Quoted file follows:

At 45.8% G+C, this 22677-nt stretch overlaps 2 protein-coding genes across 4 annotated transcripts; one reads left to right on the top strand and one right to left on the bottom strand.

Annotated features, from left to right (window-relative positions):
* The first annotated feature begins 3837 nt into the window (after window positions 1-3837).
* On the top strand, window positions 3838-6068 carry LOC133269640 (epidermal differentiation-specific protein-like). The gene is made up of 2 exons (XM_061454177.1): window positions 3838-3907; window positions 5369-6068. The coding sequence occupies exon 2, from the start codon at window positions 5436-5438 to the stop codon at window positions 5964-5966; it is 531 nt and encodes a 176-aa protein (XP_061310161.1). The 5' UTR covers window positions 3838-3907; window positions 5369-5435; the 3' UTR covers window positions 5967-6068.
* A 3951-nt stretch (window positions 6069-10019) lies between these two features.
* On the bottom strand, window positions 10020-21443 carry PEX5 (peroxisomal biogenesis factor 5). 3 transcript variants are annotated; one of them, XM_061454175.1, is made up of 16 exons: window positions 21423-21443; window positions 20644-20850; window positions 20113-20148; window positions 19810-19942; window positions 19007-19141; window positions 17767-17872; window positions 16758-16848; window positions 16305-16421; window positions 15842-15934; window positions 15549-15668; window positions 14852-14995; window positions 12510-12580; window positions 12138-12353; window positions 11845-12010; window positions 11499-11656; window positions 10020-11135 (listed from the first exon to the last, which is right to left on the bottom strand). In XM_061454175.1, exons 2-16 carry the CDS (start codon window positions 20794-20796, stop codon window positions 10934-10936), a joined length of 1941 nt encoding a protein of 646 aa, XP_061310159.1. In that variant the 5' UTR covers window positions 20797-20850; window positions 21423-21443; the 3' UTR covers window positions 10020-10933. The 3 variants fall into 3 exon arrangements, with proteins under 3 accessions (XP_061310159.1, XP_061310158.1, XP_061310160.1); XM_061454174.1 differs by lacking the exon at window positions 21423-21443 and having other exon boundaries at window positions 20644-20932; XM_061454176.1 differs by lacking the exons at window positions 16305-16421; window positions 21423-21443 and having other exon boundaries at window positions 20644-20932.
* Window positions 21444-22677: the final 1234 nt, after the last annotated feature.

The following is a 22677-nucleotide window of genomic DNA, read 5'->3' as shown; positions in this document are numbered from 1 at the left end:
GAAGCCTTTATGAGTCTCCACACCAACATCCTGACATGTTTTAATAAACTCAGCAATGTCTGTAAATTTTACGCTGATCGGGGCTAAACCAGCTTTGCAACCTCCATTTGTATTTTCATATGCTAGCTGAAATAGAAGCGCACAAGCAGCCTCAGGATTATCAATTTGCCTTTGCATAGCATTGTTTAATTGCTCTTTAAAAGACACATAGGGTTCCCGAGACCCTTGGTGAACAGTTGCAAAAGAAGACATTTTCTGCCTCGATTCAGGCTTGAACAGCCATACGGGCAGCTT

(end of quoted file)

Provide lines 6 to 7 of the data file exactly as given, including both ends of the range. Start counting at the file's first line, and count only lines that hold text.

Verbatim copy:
* On the bottom strand, window positions 10020-21443 carry PEX5 (peroxisomal biogenesis factor 5). 3 transcript variants are annotated; one of them, XM_061454175.1, is made up of 16 exons: window positions 21423-21443; window positions 20644-20850; window positions 20113-20148; window positions 19810-19942; window positions 19007-19141; window positions 17767-17872; window positions 16758-16848; window positions 16305-16421; window positions 15842-15934; window positions 15549-15668; window positions 14852-14995; window positions 12510-12580; window positions 12138-12353; window positions 11845-12010; window positions 11499-11656; window positions 10020-11135 (listed from the first exon to the last, which is right to left on the bottom strand). In XM_061454175.1, exons 2-16 carry the CDS (start codon window positions 20794-20796, stop codon window positions 10934-10936), a joined length of 1941 nt encoding a protein of 646 aa, XP_061310159.1. In that variant the 5' UTR covers window positions 20797-20850; window positions 21423-21443; the 3' UTR covers window positions 10020-10933. The 3 variants fall into 3 exon arrangements, with proteins under 3 accessions (XP_061310159.1, XP_061310158.1, XP_061310160.1); XM_061454174.1 differs by lacking the exon at window positions 21423-21443 and having other exon boundaries at window positions 20644-20932; XM_061454176.1 differs by lacking the exons at window positions 16305-16421; window positions 21423-21443 and having other exon boundaries at window positions 20644-20932.
* Window positions 21444-22677: the final 1234 nt, after the last annotated feature.